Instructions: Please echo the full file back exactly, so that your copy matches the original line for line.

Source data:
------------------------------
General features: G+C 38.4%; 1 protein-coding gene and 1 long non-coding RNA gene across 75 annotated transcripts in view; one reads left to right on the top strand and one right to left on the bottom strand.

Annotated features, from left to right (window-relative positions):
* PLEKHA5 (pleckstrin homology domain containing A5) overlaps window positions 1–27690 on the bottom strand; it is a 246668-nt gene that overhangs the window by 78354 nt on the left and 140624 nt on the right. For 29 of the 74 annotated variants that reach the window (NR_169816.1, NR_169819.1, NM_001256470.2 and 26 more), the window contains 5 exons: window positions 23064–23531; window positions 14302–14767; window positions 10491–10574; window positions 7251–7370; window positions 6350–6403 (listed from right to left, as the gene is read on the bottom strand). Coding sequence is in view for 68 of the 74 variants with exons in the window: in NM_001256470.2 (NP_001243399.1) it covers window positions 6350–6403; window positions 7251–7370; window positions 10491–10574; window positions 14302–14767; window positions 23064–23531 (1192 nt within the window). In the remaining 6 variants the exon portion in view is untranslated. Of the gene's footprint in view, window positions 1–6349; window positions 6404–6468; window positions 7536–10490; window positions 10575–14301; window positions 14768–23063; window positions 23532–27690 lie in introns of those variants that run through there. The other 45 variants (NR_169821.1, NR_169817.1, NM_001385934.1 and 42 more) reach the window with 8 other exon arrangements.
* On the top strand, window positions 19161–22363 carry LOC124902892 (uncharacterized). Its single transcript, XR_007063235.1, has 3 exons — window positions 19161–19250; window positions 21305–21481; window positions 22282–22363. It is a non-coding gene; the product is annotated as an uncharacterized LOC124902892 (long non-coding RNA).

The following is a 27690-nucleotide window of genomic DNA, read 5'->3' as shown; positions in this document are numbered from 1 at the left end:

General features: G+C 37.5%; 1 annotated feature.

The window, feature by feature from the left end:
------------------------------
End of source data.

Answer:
General features: G+C 38.4%; 1 protein-coding gene and 1 long non-coding RNA gene across 75 annotated transcripts in view; one reads left to right on the top strand and one right to left on the bottom strand.

Annotated features, from left to right (window-relative positions):
* PLEKHA5 (pleckstrin homology domain containing A5) overlaps window positions 1–27690 on the bottom strand; it is a 246668-nt gene that overhangs the window by 78354 nt on the left and 140624 nt on the right. For 29 of the 74 annotated variants that reach the window (NR_169816.1, NR_169819.1, NM_001256470.2 and 26 more), the window contains 5 exons: window positions 23064–23531; window positions 14302–14767; window positions 10491–10574; window positions 7251–7370; window positions 6350–6403 (listed from right to left, as the gene is read on the bottom strand). Coding sequence is in view for 68 of the 74 variants with exons in the window: in NM_001256470.2 (NP_001243399.1) it covers window positions 6350–6403; window positions 7251–7370; window positions 10491–10574; window positions 14302–14767; window positions 23064–23531 (1192 nt within the window). In the remaining 6 variants the exon portion in view is untranslated. Of the gene's footprint in view, window positions 1–6349; window positions 6404–6468; window positions 7536–10490; window positions 10575–14301; window positions 14768–23063; window positions 23532–27690 lie in introns of those variants that run through there. The other 45 variants (NR_169821.1, NR_169817.1, NM_001385934.1 and 42 more) reach the window with 8 other exon arrangements.
* On the top strand, window positions 19161–22363 carry LOC124902892 (uncharacterized). Its single transcript, XR_007063235.1, has 3 exons — window positions 19161–19250; window positions 21305–21481; window positions 22282–22363. It is a non-coding gene; the product is annotated as an uncharacterized LOC124902892 (long non-coding RNA).

The following is a 27690-nucleotide window of genomic DNA, read 5'->3' as shown; positions in this document are numbered from 1 at the left end:

General features: G+C 37.5%; 1 annotated feature.

The window, feature by feature from the left end: